fake [submission]

I feel like a fake

I don’t feel jewish enough

I feel like I want to hurt the people that made my great grandma and great grandpa and great great uncle feel so ashamed and scared

That they forced their children to stop practicing. And they stopped.

And they left behind G-d because they said She had turned Her eyes from them

And I want to cry because when my grandma tried to be jewish her husbands

One after the other

Every failed marriage

They beat her down over and over and over

And when my mom taught me about Passover


Not Pesach


Because my goyische father

And his goyische family

And all of the goyim in my life

Made it bad to do anything that wasn’t christianized

And when I wanted to be jewish and I wanted to learn my great grandma took that internalized HATRED and called me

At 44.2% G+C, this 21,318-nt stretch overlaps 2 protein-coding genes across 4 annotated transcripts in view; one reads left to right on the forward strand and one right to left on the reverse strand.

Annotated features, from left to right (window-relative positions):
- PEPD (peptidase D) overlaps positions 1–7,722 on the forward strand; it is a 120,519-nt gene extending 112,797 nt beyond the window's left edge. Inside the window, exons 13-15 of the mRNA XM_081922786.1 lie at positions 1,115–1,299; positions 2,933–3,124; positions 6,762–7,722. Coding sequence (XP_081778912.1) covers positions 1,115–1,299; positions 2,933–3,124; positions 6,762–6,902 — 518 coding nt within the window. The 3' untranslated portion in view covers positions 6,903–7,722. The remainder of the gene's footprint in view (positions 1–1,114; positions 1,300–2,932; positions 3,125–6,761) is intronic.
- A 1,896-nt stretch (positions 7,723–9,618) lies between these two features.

Shiksa Goddess

and she hit me

(a small eight year old with big watery blue eyes and the longest tangle of blonde hair to be found for miles)

(no one on my mothers side has hair like mine)

until I cried the bitter tears that she could never let herself cry

Because she had to be Strong.

And I want to scream and cry and hurt them like they’ve hurt me

And I want to hate my great grandma but

Sarah just did what she had to do

So aptly named

She took life in stride and looked for other solutions and I want to be Sarah but I am not that strong

And I am not strong

I am not strong

And I just want to cry.

  • damnatians.tumblr.com

passover [submission]

passover (poem) [submission from hamletrash.tumblr.com]

remember when your skin first felt like a